There have been some rocky times between some in Pacific Grove and the city manager, Ben Harvey. A city survey of approximately 300 residents showed a third of them saying his performance needed a lot of improvement, while a tenth said his performance was "excellent." In written comments nearly 30 said they wanted him replaced, while three praised him for new ideas.
He's been taken to task by some for his handling of the failed Project Bella hotel development at the American Tin Cannery in 2017, among other issues. His decision to close down parts of Lighthouse Avenue during shelter-in-place to support outdoor dining proved unpopular with residents despite being very popular with diners who flocked there during its 5-day lifespan.
Since then it's been obvious in Pacific Grove City Council meetings that Mayor Bill Peake and two other councilmembers—Jenny McAdams and Luke Coletti—have issues with Harvey, but with four other members who appear to support the city manager there aren't enough votes to replace him.
That could be why it took over two months of closed session negotiations between the council and Harvey to hammer out a new contract, approved on Wednesday evening with a 6-1 vote, Coletti dissenting.
After one resident who wanted Harvey replaced asked the council to share a list of what Harvey is doing well, Councilmember Amy Tomlinson said that initial conversations with Harvey resulted in a 41-page document containing points that were both "very positive and very negative, so he got all of it," but it's a personnel matter and not shareable.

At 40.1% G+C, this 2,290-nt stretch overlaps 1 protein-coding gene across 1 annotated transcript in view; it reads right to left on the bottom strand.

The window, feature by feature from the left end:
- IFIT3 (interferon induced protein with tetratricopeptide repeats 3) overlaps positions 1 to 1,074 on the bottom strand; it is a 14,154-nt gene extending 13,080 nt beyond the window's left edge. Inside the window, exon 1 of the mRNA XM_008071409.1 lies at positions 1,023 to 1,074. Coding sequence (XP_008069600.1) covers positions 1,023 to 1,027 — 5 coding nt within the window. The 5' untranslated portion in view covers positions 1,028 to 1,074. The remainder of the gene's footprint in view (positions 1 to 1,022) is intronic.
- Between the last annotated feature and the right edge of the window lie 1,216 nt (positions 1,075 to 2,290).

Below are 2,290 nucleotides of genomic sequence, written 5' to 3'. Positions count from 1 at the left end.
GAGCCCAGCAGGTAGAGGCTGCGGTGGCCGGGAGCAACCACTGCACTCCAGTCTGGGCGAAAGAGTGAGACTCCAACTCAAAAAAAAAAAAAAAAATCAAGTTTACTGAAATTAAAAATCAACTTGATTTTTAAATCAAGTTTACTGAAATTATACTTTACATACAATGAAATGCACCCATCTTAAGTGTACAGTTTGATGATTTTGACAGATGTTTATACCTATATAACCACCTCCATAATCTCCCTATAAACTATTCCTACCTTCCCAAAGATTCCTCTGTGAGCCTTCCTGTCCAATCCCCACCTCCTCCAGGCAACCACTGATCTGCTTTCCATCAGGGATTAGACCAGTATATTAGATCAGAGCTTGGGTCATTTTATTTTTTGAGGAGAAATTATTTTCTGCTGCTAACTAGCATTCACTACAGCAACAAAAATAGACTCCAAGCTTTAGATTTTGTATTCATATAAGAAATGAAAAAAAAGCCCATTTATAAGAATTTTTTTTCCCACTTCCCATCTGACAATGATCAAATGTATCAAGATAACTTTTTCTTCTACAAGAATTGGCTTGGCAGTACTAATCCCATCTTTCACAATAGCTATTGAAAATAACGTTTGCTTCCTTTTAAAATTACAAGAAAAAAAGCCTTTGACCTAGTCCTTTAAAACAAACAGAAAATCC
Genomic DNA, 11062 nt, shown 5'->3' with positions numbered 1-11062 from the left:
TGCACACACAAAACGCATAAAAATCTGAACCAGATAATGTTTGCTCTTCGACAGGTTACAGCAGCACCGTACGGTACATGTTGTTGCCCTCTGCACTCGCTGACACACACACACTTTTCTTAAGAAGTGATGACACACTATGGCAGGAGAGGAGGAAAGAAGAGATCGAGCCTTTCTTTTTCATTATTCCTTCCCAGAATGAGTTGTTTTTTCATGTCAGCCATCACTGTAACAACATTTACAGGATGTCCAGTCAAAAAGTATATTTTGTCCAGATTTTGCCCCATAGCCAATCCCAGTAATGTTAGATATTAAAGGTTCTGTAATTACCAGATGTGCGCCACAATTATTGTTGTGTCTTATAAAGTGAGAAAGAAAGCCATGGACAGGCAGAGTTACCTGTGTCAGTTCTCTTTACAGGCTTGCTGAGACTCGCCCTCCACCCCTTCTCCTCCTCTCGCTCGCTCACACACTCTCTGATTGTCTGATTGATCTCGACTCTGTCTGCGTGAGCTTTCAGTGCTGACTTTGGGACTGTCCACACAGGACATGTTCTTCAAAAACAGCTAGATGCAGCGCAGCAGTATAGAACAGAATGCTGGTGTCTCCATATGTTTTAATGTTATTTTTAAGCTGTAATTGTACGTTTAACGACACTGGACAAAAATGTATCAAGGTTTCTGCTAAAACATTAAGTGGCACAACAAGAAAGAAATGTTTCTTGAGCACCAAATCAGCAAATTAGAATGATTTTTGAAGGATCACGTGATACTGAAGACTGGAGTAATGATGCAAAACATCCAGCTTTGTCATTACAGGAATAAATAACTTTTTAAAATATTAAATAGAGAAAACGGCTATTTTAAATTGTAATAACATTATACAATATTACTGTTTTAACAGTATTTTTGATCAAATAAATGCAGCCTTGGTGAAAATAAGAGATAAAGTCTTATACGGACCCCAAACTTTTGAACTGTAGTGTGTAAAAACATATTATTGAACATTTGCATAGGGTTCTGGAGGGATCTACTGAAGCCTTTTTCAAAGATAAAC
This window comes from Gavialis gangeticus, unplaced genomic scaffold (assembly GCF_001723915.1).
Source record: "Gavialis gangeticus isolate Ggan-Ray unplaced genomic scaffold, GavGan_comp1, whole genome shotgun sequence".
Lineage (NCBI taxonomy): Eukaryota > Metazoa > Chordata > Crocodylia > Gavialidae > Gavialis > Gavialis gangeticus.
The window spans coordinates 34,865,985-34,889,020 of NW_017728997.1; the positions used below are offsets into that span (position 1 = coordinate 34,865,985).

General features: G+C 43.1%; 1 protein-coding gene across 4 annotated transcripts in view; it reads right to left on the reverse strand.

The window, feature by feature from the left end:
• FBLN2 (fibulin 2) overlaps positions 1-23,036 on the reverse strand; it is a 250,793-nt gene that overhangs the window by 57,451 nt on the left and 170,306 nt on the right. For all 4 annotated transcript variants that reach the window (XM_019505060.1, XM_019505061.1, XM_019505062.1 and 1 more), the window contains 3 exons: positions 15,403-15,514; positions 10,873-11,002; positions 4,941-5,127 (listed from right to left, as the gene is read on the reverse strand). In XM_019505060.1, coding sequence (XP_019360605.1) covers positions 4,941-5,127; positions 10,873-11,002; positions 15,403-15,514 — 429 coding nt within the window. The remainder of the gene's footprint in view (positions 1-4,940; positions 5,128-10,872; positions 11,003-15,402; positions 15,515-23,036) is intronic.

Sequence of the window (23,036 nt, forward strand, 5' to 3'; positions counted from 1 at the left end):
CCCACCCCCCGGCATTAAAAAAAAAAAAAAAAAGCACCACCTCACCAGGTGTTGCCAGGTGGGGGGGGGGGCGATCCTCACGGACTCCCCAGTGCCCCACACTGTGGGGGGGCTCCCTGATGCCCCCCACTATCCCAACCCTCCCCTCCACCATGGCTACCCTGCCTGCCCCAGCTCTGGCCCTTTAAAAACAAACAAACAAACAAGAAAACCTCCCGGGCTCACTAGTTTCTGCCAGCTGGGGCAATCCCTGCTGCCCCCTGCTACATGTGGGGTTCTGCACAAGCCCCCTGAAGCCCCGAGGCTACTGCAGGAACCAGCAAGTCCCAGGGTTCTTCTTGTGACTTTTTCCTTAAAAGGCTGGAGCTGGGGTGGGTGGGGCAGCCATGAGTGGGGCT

The new contract removes one of the sticking points that has rankled some residents since Harvey came on board in April 2016. The former city manager for the city of Avalon on Catalina Island had a home and children in the Los Angeles area that kept him there at least one day a week, working remotely.
Residents complained that he wasn't around on weekends at events and worried that he'd be out of town if disaster struck and he couldn't be there to lead operations. According to his new contract, he must be at City Hall 8am-5pm, Monday-Friday.
The contract also added an end date of June 30, 2025, where previously the contract's end date was indefinite.
Harvey's total annual compensation will be $274,000 a year, which is about 95 percent of the compensation rate for similar positions in 10 local jurisdictions.
"This is not exactly the contract I wanted and I suspect it's not exactly the contract anyone here wanted either. But after many long hard discussions we have this compromise, so I urge all of my colleagues to approve it," Peake said before the vote. "Let us use this as proof that we can really listen to each other and do the hard work for the betterment of our community," he added.
Despite Peake's plea for unity and compromise, Coletti refused. "In the end any contract should consider one basic fact in my mind, and that is are we getting competent performance from an employee? And I believe we are not. I cannot agree to a contract with this employee," he said.
Harvey said he was proud of what he, the council and staff had accomplished together over the past six years. "I look forward to the next four years knowing we can accomplish much together," he said. He also thanked his "amazing team" of staff. "I appreciate the confidence from the council to be able to continue."